By Amanda Moon
There is a growing trend in this country to get back to the basics when it comes to both eating and landscaping. One way to combine both of these ideas is to incorporate edible plants into your existing landscape. Many of our food crops are not only satisfying to the palate, but to the eye as well; therefore, they are natural choices for the overall aesthetic of our yards.
One of the easiest ways to incorporate edible plants into the landscape is through the use of fruiting trees for color and shade.
Winter is the best time to plant trees in Texas, as they suffer less transplant shock when they are dormant. Some of the more traditional fruit trees that do well are peach, plum and apple. They bloom beautifully in late winter and then set fruit in the spring and summer. Just make sure the varieties chosen have the correct chilling-hour requirements for Austin (roughly 750 to 950 hours between 32 and 45 degrees). And don’t forget pecan, the state tree of Texas. Pecan trees make beautiful shade trees, and in a good year, the fruit is meaty and delicious—just watch for tent caterpillars, as they can defoliate your tree in a matter of weeks. If you have a large, sunny spot in your yard, consider a fig tree. Although they freeze back in the winter and therefore do not become full-fledged trees, they thrive as a deciduous shrub and bear more and more fruit every year.
Other, not so traditional, fruit trees include pomegranate, persimmon and the mission olive tree. ‘Wonderful’ pomegranate trees grow to 20 feet tall or more, and are beautiful plants with bright orange flowers and fruit that ripens in the fall. There is also a dwarf variety available for smaller landscapes, although the fruit is not as good as that from the larger trees. Oriental persimmons are also quite ornamental; Hachiya and Eureka are two popular choices. These trees are vigorous growers with bright, colorful fruit. Both pomegranate and persimmon trees are well adapted to the Austin area, and are drought-tolerant once established. Another great landscape tree is the mission olive. This particular olive has proven itself to be quite hardy in Texas. The olive tree has gracefully flowing branches with long, gray leaves, creating a textural accent reminiscent of Italy.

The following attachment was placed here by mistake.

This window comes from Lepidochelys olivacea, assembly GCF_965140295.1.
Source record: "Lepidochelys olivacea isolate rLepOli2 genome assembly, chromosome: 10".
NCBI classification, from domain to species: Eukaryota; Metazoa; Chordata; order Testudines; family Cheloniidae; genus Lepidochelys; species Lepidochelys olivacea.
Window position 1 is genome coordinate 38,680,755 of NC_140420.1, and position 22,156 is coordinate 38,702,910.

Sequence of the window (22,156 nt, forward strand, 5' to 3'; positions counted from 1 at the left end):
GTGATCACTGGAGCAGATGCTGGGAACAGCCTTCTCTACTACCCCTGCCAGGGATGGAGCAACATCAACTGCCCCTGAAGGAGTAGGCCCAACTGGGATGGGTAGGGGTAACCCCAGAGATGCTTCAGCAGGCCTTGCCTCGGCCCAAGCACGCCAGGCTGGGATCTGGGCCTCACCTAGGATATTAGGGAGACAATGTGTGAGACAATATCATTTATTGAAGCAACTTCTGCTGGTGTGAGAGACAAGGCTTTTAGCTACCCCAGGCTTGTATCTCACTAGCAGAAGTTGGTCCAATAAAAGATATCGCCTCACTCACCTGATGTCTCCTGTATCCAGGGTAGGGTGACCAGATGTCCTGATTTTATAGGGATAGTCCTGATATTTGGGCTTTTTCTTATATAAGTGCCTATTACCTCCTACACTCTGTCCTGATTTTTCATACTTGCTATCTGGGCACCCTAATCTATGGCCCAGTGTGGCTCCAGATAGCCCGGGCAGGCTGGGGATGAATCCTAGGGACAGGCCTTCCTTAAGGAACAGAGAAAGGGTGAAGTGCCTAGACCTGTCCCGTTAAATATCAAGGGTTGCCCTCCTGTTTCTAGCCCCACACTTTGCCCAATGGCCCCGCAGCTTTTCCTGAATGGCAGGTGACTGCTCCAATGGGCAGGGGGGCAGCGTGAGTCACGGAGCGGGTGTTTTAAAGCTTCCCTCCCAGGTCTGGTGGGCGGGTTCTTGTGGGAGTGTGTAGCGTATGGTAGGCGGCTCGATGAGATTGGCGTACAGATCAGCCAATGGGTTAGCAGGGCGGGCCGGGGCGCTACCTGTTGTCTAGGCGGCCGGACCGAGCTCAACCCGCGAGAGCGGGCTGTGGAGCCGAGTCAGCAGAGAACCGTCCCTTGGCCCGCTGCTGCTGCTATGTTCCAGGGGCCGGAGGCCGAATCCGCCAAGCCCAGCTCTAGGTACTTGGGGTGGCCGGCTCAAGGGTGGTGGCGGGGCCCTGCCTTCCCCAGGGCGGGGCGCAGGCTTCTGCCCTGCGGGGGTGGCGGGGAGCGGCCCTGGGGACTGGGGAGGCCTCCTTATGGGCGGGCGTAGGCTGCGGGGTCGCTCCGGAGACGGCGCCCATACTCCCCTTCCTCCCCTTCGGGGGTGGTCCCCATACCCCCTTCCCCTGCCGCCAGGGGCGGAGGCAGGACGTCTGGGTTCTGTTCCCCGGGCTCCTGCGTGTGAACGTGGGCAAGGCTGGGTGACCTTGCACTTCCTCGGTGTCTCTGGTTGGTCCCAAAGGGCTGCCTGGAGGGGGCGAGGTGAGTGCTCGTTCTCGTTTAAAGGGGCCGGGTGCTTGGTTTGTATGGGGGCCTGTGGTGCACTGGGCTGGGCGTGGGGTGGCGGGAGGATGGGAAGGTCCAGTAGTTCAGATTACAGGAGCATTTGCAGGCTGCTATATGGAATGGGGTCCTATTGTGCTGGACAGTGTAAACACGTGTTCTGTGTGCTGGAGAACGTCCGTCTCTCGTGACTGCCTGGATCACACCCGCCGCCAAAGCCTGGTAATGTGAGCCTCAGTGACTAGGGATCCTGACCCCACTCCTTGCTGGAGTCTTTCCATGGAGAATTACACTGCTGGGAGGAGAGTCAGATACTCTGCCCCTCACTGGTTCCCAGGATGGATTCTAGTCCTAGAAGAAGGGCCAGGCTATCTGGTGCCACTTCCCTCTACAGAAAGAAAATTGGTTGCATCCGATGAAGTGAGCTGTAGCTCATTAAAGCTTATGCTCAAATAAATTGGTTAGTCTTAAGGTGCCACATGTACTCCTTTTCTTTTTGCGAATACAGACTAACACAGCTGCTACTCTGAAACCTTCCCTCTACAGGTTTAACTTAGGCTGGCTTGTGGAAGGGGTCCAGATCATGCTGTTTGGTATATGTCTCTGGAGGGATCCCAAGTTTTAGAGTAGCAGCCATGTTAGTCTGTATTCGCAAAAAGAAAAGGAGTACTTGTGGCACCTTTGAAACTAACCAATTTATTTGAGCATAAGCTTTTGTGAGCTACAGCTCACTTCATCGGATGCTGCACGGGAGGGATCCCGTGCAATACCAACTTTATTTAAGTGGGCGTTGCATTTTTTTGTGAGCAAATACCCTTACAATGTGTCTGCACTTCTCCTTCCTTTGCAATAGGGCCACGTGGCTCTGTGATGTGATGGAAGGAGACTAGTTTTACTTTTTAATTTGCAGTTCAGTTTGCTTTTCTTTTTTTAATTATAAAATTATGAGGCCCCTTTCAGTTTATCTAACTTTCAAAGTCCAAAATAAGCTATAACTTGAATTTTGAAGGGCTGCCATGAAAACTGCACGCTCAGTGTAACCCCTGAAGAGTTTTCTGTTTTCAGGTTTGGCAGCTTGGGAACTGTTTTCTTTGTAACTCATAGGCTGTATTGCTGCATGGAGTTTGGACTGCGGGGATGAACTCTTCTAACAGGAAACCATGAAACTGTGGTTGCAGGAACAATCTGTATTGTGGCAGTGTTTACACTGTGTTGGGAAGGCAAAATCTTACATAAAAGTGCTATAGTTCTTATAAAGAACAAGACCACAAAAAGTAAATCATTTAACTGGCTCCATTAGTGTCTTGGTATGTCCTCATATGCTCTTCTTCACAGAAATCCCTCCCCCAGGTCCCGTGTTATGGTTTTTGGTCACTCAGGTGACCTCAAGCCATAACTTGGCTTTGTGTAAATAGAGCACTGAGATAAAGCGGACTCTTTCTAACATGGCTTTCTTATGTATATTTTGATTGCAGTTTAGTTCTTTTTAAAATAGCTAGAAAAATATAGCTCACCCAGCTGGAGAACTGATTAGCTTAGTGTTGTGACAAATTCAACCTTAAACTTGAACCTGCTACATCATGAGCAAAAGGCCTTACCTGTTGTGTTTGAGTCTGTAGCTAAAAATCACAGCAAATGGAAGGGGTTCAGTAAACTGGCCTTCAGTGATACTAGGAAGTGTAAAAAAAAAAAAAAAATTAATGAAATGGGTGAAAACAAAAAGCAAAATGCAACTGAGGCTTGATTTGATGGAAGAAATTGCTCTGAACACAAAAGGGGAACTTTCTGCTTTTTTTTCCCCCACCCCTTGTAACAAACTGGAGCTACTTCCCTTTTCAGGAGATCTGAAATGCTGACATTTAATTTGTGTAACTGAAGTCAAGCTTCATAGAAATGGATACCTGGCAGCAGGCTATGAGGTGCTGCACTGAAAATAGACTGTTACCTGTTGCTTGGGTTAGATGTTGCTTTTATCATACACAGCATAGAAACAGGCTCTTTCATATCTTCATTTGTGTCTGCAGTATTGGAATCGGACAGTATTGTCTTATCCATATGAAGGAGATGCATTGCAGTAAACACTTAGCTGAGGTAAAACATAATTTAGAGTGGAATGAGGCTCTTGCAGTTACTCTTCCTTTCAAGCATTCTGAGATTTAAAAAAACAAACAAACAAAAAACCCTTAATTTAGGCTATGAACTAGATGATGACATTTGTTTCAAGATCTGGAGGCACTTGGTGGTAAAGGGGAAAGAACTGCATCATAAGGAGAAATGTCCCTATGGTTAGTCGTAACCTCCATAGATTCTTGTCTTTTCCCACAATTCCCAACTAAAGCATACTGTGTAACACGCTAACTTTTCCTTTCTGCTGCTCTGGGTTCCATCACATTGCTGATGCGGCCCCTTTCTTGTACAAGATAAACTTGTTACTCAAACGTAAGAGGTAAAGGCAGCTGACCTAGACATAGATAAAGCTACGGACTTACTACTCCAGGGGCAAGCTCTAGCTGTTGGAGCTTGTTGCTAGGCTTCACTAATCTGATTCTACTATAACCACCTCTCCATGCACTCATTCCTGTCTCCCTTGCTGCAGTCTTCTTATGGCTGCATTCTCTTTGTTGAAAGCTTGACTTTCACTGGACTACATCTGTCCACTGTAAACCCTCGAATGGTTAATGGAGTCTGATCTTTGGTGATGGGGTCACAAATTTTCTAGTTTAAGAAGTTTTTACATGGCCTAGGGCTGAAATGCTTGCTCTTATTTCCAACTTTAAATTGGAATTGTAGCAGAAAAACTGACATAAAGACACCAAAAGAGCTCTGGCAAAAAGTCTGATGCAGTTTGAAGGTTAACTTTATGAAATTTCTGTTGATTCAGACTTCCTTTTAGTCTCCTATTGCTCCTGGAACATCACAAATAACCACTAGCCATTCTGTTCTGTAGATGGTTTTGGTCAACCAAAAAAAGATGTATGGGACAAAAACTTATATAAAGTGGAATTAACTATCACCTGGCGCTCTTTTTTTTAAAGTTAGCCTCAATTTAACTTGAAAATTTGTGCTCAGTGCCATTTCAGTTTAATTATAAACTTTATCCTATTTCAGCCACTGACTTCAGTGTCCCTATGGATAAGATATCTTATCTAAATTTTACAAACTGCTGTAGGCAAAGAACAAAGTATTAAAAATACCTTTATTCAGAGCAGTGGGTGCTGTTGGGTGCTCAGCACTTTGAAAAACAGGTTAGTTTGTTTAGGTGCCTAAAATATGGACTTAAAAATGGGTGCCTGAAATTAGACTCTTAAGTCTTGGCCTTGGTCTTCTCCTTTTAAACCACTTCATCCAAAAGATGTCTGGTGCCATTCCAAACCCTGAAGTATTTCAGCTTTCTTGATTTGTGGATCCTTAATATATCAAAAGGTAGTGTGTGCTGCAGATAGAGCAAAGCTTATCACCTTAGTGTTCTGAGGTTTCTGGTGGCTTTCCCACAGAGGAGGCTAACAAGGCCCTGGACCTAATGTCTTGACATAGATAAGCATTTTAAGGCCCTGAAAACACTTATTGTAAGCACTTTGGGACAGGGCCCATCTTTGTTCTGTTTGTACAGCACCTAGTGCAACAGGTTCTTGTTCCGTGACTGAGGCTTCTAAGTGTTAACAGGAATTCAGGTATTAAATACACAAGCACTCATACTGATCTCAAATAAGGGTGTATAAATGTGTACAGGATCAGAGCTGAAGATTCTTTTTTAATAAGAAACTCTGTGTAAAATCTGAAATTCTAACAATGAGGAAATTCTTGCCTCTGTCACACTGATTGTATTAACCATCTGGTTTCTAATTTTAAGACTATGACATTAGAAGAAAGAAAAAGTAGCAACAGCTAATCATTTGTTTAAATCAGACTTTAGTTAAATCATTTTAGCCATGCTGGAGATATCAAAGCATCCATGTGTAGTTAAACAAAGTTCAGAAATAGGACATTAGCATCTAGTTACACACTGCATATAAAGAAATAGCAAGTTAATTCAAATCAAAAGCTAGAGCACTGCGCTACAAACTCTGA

One last landscape consideration is the citrus tree. Although they are frost-tender in most of the state, the fragrant flowers add a tropical element to any porch or deck. The delicious Meyer lemon is one of the hardiest citrus trees for Austin.
Late fall until early spring is also the time to plant berries suited for Texas. Strawberries do equally well in hanging baskets to decorate a porch and as a natural edging in a flowerbed. The white flowers and red fruit add a touch of whimsy to any morning sun location. Just make sure you have excellent drainage for them to thrive. Two favorites for Austin are Chandler and Sequoia. Blackberries also work well in the landscape. Grow them up against a privacy or chain-link fence to soften the solid view of wood and metal. Dewberries are our native blackberry and are also quite edible. Great blackberry varieties for this area include Brazos and Rosborough. Rabbiteye blueberries do best as an ornamental, fruit-bearing deck plant, as our soil is not acidic enough for them to thrive without extra care when planted in the ground. Give them a large pot to grow in and make sure you have two because they require a pollinator for the best fruit production.
Herbs are another group of edibles that work very well in the landscape. Many of our basic herbs are Mediterranean (think hot and dry) in origin, and therefore well suited to Texas. Rosemary, oregano, marjoram, thyme, lavender and sage are all evergreen in our climate. Lavender blooms in late spring and is beautiful mixed in with other full-sun perennials. Rosemary has become a staple landscape shrub for foundation plantings and large accents in many home and commercial landscapes because of its
heat- and drought- tolerance. Other herbs that can be easily incorporated into a flowerbed are bronze fennel (tall, wispy foliage), curled parsley (pretty, bright green mounds) and lemongrass (spiky specimen plant).
Veggies also work very well outside of the garden. Small fruiting peppers add interest in a flowerbed—many are even sold for their ornamental appeal. Swiss chard is another plant that works well in a landscape. Bright Lights chard can be planted en masse to create a colorful border of yellows, oranges and reds. One of the prettiest landscape vegetables is the artichoke. The part of the plant that we consume is actually the unopened flower bud, but if the bud is allowed to mature and open, this member of the thistle family will produce a large purple flower held high above its spiky gray foliage.
By incorporating more edible plants into our general landscape designs (both planted and containerized), it’s possible to enjoy the spoils of a vegetable garden and orchard without the space requirements usually thought necessary for success.